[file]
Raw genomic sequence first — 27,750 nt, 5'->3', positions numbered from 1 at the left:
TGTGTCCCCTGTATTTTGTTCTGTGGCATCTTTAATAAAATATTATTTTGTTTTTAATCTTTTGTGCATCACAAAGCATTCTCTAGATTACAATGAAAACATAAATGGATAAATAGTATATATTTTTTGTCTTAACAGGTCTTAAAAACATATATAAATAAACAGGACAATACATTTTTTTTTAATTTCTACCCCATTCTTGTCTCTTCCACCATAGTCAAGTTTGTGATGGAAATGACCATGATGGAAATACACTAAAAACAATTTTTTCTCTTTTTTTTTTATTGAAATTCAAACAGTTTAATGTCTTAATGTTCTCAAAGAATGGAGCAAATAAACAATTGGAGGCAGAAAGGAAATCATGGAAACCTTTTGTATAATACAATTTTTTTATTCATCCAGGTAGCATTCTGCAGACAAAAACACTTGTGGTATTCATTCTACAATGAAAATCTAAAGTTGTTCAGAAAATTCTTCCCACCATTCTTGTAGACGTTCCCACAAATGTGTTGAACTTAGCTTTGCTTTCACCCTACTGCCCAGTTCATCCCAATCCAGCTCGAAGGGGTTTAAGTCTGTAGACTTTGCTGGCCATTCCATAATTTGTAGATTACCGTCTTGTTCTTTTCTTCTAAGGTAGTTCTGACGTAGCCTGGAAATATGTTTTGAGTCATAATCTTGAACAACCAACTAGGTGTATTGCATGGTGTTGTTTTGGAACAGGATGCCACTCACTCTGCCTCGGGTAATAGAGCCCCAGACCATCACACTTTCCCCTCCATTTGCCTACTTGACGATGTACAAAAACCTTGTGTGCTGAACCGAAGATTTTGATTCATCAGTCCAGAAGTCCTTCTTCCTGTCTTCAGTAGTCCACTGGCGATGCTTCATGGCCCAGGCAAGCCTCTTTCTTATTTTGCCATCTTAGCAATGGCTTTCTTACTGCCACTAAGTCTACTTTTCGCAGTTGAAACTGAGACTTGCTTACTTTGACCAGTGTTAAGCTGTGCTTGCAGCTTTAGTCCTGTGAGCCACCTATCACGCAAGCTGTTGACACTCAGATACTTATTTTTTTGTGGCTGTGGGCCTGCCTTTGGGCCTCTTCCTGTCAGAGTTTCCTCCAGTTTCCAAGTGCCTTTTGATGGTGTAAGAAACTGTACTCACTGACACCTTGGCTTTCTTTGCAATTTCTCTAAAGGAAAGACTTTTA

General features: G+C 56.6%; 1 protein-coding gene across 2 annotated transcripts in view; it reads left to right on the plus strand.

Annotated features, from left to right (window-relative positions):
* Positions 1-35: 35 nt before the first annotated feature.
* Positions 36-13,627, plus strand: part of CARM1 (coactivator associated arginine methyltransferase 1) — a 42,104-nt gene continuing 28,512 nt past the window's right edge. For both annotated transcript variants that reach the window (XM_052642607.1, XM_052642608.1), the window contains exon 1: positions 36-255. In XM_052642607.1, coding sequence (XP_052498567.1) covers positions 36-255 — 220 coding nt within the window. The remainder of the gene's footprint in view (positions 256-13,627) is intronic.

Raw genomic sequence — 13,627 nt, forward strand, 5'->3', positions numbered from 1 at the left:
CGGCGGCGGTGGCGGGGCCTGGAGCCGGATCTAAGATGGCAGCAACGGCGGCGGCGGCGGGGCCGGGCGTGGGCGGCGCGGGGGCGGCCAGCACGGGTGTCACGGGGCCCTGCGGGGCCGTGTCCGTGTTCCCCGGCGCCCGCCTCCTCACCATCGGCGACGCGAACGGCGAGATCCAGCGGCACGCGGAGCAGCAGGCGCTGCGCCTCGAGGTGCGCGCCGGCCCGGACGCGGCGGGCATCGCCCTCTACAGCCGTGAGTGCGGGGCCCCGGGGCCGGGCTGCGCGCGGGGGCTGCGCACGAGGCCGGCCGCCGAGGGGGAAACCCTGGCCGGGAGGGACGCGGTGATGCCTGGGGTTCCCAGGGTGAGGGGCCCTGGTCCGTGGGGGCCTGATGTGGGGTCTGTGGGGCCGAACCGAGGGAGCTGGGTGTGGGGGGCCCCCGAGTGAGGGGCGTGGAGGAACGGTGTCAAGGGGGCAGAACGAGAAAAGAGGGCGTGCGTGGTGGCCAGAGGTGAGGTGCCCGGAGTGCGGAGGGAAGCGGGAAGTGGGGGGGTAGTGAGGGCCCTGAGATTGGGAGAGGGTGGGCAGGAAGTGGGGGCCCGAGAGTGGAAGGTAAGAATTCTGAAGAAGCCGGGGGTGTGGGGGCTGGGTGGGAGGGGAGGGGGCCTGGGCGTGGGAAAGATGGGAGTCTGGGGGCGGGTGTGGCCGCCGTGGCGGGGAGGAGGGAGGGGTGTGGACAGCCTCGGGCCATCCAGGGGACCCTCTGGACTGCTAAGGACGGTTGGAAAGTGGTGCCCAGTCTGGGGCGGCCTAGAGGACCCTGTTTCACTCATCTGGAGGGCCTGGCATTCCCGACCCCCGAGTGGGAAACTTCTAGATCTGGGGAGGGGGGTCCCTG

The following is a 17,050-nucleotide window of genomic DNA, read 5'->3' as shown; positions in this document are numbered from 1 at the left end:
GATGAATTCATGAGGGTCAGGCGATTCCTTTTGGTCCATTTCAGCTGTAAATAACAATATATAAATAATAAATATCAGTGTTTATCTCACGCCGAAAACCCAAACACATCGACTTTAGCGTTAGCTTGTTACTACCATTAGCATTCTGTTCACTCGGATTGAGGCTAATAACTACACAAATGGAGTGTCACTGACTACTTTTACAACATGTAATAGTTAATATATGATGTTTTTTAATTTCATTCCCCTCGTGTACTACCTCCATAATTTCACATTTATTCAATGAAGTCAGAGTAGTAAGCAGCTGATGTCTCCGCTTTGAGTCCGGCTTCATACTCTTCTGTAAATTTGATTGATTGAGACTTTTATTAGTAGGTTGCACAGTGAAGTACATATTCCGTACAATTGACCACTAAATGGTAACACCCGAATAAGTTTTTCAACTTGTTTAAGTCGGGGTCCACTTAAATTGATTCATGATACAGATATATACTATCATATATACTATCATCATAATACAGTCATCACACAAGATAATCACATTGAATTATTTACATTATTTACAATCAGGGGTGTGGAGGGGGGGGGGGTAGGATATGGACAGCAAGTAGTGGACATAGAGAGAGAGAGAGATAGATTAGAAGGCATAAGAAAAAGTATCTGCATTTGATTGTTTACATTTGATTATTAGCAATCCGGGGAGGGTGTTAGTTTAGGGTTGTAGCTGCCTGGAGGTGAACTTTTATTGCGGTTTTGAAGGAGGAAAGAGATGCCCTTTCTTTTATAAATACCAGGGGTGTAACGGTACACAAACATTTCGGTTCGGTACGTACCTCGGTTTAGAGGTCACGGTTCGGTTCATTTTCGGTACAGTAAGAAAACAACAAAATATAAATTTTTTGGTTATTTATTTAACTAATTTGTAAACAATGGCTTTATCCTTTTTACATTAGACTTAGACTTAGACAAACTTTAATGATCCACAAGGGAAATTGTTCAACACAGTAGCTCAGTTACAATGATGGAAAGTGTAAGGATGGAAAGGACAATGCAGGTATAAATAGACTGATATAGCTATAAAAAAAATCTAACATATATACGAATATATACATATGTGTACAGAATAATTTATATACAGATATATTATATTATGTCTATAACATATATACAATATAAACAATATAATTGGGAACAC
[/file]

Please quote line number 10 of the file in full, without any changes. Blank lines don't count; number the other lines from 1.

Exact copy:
GATGAATTCATGAGGGTCAGGCGATTCCTTTTGGTCCATTTCAGCTGTAAATAACAATATATAAATAATAAATATCAGTGTTTATCTCACGCCGAAAACCCAAACACATCGACTTTAGCGTTAGCTTGTTACTACCATTAGCATTCTGTTCACTCGGATTGAGGCTAATAACTACACAAATGGAGTGTCACTGACTACTTTTACAACATGTAATAGTTAATATATGATGTTTTTTAATTTCATTCCCCTCGTGTACTACCTCCATAATTTCACATTTATTCAATGAAGTCAGAGTAGTAAGCAGCTGATGTCTCCGCTTTGAGTCCGGCTTCATACTCTTCTGTAAATTTGATTGATTGAGACTTTTATTAGTAGGTTGCACAGTGAAGTACATATTCCGTACAATTGACCACTAAATGGTAACACCCGAATAAGTTTTTCAACTTGTTTAAGTCGGGGTCCACTTAAATTGATTCATGATACAGATATATACTATCATATATACTATCATCATAATACAGTCATCACACAAGATAATCACATTGAATTATTTACATTATTTACAATCAGGGGTGTGGAGGGGGGGGGGGTAGGATATGGACAGCAAGTAGTGGACATAGAGAGAGAGAGAGATAGATTAGAAGGCATAAGAAAAAGTATCTGCATTTGATTGTTTACATTTGATTATTAGCAATCCGGGGAGGGTGTTAGTTTAGGGTTGTAGCTGCCTGGAGGTGAACTTTTATTGCGGTTTTGAAGGAGGAAAGAGATGCCCTTTCTTTTATAAATACCAGGGGTGTAACGGTACACAAACATTTCGGTTCGGTACGTACCTCGGTTTAGAGGTCACGGTTCGGTTCATTTTCGGTACAGTAAGAAAACAACAAAATATAAATTTTTTGGTTATTTATTTAACTAATTTGTAAACAATGGCTTTATCCTTTTTACATTAGACTTAGACTTAGACAAACTTTAATGATCCACAAGGGAAATTGTTCAACACAGTAGCTCAGTTACAATGATGGAAAGTGTAAGGATGGAAAGGACAATGCAGGTATAAATAGACTGATATAGCTATAAAAAAAATCTAACATATATACGAATATATACATATGTGTACAGAATAATTTATATACAGATATATTATATTATGTCTATAACATATATACAATATAAACAATATAATTGGGAACAC